As you said, there are more emotions and desires made palpable in this film but you still like to keep the inner lives of characters obscured. We don’t know the backstory, the history between characters, what they are thinking, you hint or imply and the viewer has to participate in figuring out the dynamics between characters.

Silvan Zürcher: If the characters would reveal their inner drama in a concrete sense then the film would lose its atmosphere because it’s not a dramatic plot, it’s minimalistic. So actually it is about these conditions, this mystery, without these conditions then there wouldn’t be any dramatic concern anymore. The film really focuses on the characters’ conditions, not the plot.

Ramon Zürcher: It’s like a personal gaze on how life could be or how it is or how one could be. When you walk around and meet people you don’t know their biography or their desires. We don’t want to be extremely naturalistic but we do want to realistically show how in life there are mysteries and things you don’t know, there are little signs we interpret.

Actually, it has much to do with the narrator which is mostly the camera itself and is not a narrator who knows everything but is like an alien who landed on earth and is watching what happens. And when something happens he goes there and then a person cries somewhere else so he goes there. He follows his interest or where something moves or is, he collects the signs and tries to understand who is who and what happens. He never knows everything about everybody so it’s kind of like how life feels, how it feels being human, but in an artificial way. So it’s this bi-polar thing of showing realistically how it feels to live as a human being but with stylization.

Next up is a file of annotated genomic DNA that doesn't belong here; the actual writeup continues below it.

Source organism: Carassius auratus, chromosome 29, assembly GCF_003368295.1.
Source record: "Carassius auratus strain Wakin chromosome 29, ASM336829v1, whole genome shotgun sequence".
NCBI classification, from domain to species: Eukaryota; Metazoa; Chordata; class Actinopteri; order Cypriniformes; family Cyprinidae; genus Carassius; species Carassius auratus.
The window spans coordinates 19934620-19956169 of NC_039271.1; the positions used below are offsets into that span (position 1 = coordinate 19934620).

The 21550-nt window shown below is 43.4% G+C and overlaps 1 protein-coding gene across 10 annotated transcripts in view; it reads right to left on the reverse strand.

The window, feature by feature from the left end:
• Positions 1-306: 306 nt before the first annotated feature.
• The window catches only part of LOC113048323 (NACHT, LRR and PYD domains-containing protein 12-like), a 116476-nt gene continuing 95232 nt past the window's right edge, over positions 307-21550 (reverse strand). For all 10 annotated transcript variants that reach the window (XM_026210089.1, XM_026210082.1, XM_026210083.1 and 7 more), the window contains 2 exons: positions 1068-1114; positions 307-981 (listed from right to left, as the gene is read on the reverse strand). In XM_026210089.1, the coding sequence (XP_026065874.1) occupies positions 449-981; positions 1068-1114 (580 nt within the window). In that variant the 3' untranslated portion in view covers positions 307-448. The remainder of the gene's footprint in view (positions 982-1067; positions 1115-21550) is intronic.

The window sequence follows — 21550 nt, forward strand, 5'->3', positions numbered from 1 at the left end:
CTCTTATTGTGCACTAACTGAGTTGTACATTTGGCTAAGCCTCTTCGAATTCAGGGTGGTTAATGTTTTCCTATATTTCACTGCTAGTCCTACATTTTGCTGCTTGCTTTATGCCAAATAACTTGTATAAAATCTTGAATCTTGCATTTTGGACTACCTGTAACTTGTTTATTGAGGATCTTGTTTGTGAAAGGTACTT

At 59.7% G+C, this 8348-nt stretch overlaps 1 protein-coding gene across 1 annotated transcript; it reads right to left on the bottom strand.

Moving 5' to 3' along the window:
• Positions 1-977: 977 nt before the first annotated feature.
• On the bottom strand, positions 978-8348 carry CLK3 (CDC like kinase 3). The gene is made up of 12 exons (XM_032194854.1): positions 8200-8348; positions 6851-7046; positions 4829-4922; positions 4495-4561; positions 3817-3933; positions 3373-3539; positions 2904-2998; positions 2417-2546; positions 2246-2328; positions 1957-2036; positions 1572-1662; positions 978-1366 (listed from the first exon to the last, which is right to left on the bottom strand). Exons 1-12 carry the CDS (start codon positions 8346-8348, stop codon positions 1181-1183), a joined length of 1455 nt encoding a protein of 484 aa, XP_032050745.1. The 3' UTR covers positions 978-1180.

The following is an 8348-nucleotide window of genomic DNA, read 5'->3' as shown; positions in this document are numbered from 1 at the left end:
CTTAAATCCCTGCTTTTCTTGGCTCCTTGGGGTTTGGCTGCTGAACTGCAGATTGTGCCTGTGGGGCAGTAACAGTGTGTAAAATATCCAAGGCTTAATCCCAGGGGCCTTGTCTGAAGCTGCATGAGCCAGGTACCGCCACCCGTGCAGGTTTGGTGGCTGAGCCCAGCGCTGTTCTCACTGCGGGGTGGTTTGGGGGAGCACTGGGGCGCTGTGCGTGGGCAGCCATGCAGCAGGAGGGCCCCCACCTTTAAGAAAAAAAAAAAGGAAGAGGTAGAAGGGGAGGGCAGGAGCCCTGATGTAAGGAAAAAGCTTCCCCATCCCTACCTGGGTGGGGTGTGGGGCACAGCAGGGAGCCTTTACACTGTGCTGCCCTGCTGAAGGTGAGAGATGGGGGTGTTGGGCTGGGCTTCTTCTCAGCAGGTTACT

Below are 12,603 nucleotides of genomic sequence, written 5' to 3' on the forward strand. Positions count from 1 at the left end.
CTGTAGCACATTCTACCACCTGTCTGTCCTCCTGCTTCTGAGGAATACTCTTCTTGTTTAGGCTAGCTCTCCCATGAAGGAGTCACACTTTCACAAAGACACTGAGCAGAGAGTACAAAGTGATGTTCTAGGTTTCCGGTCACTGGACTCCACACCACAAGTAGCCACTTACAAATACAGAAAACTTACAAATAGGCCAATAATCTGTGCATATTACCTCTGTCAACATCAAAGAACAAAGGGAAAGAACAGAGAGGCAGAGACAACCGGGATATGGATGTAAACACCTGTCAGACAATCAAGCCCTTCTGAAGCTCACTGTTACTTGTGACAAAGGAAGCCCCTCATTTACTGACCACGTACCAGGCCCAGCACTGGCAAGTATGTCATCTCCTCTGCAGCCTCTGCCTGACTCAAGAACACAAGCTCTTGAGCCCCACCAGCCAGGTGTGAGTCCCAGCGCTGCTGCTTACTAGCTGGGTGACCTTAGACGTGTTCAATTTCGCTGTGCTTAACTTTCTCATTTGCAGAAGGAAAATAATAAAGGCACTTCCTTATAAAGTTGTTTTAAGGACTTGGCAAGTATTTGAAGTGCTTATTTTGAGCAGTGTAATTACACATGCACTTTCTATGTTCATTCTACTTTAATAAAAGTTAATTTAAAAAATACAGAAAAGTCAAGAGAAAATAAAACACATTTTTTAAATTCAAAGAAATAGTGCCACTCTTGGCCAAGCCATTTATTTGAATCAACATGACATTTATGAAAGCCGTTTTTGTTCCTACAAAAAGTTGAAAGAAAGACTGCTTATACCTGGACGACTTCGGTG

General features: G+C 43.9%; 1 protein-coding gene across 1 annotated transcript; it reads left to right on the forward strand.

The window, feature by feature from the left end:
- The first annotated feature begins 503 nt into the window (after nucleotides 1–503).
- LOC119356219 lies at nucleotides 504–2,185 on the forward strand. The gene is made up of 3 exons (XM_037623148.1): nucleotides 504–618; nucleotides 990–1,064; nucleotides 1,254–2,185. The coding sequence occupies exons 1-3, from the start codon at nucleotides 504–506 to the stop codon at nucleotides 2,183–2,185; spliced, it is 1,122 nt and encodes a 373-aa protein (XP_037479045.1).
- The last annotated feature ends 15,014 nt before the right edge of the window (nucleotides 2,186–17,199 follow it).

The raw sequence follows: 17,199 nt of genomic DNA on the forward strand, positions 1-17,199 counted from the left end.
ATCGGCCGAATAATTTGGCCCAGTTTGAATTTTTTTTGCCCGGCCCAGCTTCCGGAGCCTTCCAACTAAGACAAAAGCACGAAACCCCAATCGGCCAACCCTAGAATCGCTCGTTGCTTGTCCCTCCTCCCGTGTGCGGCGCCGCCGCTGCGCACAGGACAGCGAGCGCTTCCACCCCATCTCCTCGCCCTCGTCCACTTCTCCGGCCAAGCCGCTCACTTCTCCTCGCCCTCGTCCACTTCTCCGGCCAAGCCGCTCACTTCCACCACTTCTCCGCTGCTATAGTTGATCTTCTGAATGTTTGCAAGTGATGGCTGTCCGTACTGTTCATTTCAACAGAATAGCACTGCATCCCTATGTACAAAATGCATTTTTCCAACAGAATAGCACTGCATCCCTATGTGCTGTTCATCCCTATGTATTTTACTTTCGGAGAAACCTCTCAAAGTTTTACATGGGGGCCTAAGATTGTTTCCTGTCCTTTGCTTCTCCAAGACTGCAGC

AC: I love this idea of a curious camera consciousness with a limited purview. The way the characters communicate is also interesting, it’s very indirect, they don’t say what they’re feeling, or rarely, and they often speak to one another in stories, when there’s a certain emotion, a character will share an unrelated anecdote. And then there are children and animals prominent in both films. I’m wondering if you could talk about the role they play and what interests you about them? Also in relation to the human behaviour we were talking about, how there are these emotions not being expressed and how they come out in strange ways, and perhaps the children and animals can be the innocent victims of these adult emotions. For example, in one of many rhymes between The Strange Little Cat and The Girl and the Spider, in the first film, there’s the moment where Jenny Schily almost steps on the cat on purpose, and in the new film where Mara pours coffee on the dog…